I have a confession to make.
I’ve always been jealous of my Roman Catholic friend’s rosaries.
Actually, it didn’t start with rosaries–it started with a Muslim friend’s prayer staff. He had come to our apartment in Liberia for dinner, and unrolled his prayer mat on our porch during the call to prayer. Afterward, he saw me admiring his staff, its knobby carvings sanded buttery-smooth.
He was a painfully shy young man who could barely look his elders in the eye, but he graciously explained that the different parts of the staff reminded him of the different things he was supposed to pray about. It made perfect sense to my nine-year-old mind. Secretly, I wished that I had a staff like that to remind me of things I meant to pray about, a tiny, beautiful carpet to define a space where it was just me and God, no matter what was going on in the world whirling around me.
I’ve always wanted that sacred space. I’ve always hungered for deep rhythms of prayer.
But I’m kinda distractible, and my mind never sits still for long.
When we came back to the States, we moved into a Roman Catholic neighborhood, and I discovered rosaries.
It was so unfair! My Catholic friends had these cool beads they could use to pray with, and they didn’t even appreciate them.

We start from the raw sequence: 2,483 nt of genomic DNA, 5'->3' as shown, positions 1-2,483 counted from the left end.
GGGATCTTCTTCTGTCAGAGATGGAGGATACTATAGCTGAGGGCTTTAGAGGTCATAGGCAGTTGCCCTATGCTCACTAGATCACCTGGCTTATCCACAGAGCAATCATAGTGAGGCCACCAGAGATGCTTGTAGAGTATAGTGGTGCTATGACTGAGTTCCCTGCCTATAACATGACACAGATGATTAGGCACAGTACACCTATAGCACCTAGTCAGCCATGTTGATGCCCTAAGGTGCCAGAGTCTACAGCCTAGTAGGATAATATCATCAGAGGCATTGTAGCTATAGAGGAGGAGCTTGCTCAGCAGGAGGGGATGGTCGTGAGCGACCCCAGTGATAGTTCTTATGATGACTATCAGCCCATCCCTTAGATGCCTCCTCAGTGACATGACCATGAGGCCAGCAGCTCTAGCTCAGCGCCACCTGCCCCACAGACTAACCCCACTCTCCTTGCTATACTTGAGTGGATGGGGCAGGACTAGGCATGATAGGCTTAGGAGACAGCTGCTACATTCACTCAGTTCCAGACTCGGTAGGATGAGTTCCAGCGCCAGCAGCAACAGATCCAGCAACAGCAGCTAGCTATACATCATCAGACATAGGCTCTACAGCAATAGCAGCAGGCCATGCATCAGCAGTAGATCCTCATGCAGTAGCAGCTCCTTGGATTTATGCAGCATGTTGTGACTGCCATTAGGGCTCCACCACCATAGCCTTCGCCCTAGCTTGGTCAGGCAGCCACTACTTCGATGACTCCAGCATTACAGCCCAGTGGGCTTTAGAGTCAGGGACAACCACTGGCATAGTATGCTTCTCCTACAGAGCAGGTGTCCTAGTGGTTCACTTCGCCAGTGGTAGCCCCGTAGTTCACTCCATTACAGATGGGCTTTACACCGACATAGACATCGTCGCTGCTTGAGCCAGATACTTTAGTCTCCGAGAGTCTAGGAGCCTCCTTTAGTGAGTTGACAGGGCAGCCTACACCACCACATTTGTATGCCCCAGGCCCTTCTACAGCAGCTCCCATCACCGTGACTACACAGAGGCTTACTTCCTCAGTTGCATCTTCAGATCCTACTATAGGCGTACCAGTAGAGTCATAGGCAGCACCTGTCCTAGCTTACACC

I wanted a rosary. I wanted more, too–I wanted the mystery, the beauty of ancient traditions. I wanted works of art in stone cathedrals, the scent of incense reminding me of the presence of a holy God, the sign of the cross made over my head and shoulders. I wanted wine from a deep chalice, not cheap Welch’s grape juice served in disposable plastic cups.
But mostly, it was about prayer.
Growing up evangelical, I had always heard dire warnings about vain repetitions (which basically meant that our prayers were superior to Lutheran’s or Catholic’s). Praying is as simple as talking to your best friend! And it’s true, it is.
But I’m not always a good conversationalist.
I’ve always prayed throughout the day, offering my thoughts to God as I go about my business, but that was never quite enough to feed my hungry soul.
I struggled to focus when I set aside time to pray, fumbling with prayer requests scribbled on the back of church bulletins.
I journaled my prayers for years, but so often it felt like–journaling.
Then one day, a couple years back, my pastor preached a sermon about prayer, and explained that Jews in Jesus’ day had certain prayers they prayed at set times of the day.
A light switched on in my head. This I knew! This I understood! This I had observed every day in Liberia, the faithful setting aside the hustle and bustle of their lives to acknowledge the One who had created it all.
This–THIS I could do.
If Jesus prayed that way, perhaps my secret longings for ritual and tradition weren’t so misplaced after all.
Not perfectly. Not every prayer session of every day. But I prayed. And I grew.
And I liked it.
And this morning, do you know what showed up in the mail?
Oh yes I DID!
If Lutherans can pray the rosary, so can I. I’ll be using their versions, and saying the Jesus prayer or the Shema instead of Hail Marys.
I hope it’s not sacrilege.
Because I really need something to help me quiet my mind and heart, something to hold my physical self’s attention as I focus my inner self on God.
And a rosary is WAY more discreet than a big ol’ Muslim prayer staff.